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Kundasale Raja Maha Viharaya

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This temple is situated 02 kilometers away from Warapitiya Junction on the Kandy-Teldeniya road.

The Historic Kingdom of Kundasale was situated approximately 04 miles north of Kandy on the banks of the Mahaweli River. Home of the royals in a bygone era, this town is hub of cultural and social significance even today, especially so because it is the area with the highest population within the Divisional Secretariat. In addition, key components such as Government offices, factories, the Agricultural Training Centre and the Open Air Prison Camp are centr ...

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This temple is situated 02 kilometers away from Warapitiya Junction on the Kandy-Teldeniya road.

The Historic Kingdom of Kundasale was situated approximately 04 miles north of Kandy on the banks of the Mahaweli River. Home of the royals in a bygone era, this town is hub of cultural and social significance even today, especially so because it is the area with the highest population within the Divisional Secretariat. In addition, key components such as Government offices, factories, the Agricultural Training Centre and the Open Air Prison Camp are centrally located in this area.

The Kundasale Raja Maha Viharaya is the most significant place of worship among the Buddhist temples built by ancient Kings to ensure furtherance of the Buddha Sasana. According to the Chief Incumbent Venerable Rambukwelle Seelarathana Thero, construction of the temple began during the reign of King Sri Veeraparakrama Narendrasinghe. Work was completed in 1754 AD by King Kirthi Sri Rajasinghe.

Built inside the Royal Gardens, there is a Makara Thorana (arched ornate gateway) here, and an image house below that with a Buddha statue in it.  The viharaya has been built in the form of a Mandapa (pavilion) resting on wooden pillars. Arched makara thorana gateways have been erected at the entrances of the aisle and the vault. In the early days of its construction the inner sanctum was decorated with frescoes, which have since been superimposed with more modern drawings. To some extent this has caused damage to the archaeological value of the drawings. The entrance of the Vihara geya has been tiled with Pethi Ulu (flat tiles).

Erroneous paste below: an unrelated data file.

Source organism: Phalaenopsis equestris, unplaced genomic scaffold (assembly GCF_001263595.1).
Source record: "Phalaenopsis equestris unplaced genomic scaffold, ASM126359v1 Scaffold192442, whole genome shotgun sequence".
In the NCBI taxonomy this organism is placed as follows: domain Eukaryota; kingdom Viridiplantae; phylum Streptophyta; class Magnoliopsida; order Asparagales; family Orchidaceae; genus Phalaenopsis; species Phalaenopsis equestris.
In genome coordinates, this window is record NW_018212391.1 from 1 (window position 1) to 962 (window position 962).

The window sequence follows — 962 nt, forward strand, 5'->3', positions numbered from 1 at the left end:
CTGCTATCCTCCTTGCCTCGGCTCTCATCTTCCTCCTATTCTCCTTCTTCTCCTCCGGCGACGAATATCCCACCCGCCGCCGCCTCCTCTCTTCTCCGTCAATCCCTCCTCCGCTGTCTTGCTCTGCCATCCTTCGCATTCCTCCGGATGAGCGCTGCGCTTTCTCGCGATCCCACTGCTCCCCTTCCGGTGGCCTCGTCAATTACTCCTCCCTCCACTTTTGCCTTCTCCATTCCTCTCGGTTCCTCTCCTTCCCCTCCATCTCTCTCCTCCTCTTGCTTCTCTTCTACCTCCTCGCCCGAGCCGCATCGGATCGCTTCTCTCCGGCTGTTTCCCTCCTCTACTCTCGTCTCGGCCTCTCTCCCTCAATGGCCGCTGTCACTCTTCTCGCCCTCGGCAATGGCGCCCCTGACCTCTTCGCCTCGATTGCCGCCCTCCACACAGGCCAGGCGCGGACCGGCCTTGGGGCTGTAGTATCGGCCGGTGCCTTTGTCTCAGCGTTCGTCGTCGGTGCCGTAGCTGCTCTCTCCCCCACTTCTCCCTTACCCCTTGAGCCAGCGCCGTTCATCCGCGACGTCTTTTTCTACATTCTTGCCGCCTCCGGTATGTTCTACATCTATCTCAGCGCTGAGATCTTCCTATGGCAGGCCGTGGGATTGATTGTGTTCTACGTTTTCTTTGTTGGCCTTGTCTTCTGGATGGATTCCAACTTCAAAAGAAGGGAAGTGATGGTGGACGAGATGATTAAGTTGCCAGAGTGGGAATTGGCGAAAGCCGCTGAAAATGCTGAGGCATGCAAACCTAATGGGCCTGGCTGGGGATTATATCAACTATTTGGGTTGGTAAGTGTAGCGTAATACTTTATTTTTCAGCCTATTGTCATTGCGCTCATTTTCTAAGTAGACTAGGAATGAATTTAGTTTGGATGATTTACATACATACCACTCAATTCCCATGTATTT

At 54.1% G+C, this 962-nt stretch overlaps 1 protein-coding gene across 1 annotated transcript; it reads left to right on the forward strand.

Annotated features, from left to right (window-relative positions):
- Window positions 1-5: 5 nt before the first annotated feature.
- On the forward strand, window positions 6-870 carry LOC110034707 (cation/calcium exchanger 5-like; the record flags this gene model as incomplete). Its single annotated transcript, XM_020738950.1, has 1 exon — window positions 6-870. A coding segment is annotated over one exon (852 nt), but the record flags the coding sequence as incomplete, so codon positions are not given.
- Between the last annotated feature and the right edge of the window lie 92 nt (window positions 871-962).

In the temple, there is a thamba sannasa (dispatch engraved on copper plates) which is said to have been awarded by King Kirthi Sri Rajasinghe to Venerable Werasera Rambukwelle Dhammarakkhitha Thero, the Chief Incumbent during the King’s reign and held in high esteem by the King. According to the Sannasa the King, having inspected the Royal Gardens, had constructed an 11-cubit-long, 5-cubit-wide Prathima Ghar (image house) in front of the Mandapa, and donated valuable artifacts including a gold-plated Buddha statue made of red sandalwood, a relic casket made of white sandalwood, together with one day’s worth of material for religious rites to the temple.

In addition to donating this temple to Rambukwelle Anunayaka Thero and his generation of disciples, the King had also donated extra land to the temple and for the maintenance of monks engaged in various tasks at the temple. According to the Chief Incumbent the donation included mud land and high land totaling 18 Amunas (1 Amuna = 2 to 2.5 acres).

Architectural features of this temple show that the roof was made according to Udarata (up country) Arama construction plans. That is, buildings erected around a meda midula (central courtyard). However, recent renovations to the temple’s façade have masked the old architectural features. The layout of the temple today consists of the recently built Chaitya, the ancient Vihara Geya, the monks’ residence and the ancient Bodhi tree. It is said that there was a huge Peni Waraka (jackfruit) tree near this temple, the fruits of which were reserved for King Narendrasinghe’s consumption.

The upper floor of the monks’ residence resembles a museum with many ancient artifacts, as well as a library. To date, objects preserved here include the Kengalle Royal Elephant’s pair of tusks, a gold-plated sandalwood statue, the Piruwana Poth Wahanse (Holy book of Catubhanavara Pali), ancient garments and flags, a jacket worn by King Narendrasinghe, a few palanquins, and a very old bed. This priceless collection is well preserved under the care of the current incumbents of the temple. The Piruwana Poth Wahanse in the library is an extremely rare book written with very large fonts, by a novice monk known as Pahata Rata Parduwe Sumana. The monk, on a journey to Kandy for his Upasampada (higher ordination), gifted this volume to the then King, who in turn donated it to this temple. It is well-preserved and kept here to date.

King Narendrasinghe’s jacket preserved in this museum is a memento gifted by the King to Rambukwelle Thero, upon the monk’s request. The garment is very different from those usually worn in Ceylon in those times, and therefore believed to have been imported. Made of a kind of strong fabric, the brown-green jacket shows different glowing hues from different angles. A Government Agent known as ‘Codritain’ who was a Civil Servant in Ceylon had requested to buy this jacket for an exorbitant price. The then Chief Incumbent, however, had declined.

 As explained by the Chief Incumbent, the present Uda Maluwa of the temple used to be the site of the Royal Palace, and the area where the Pansala (temple) was known as Uyanwatte. The ground of the palace site has a higher elevation of 10-15 feet than that of the surrounding area. The Biso Maligawa (Queens’ residence) was sited towards the southwest of the palace, and there was a tunnel through which the king’s consorts could go to the river, according to folklore. There are many ancient Bo trees in the nearby area.


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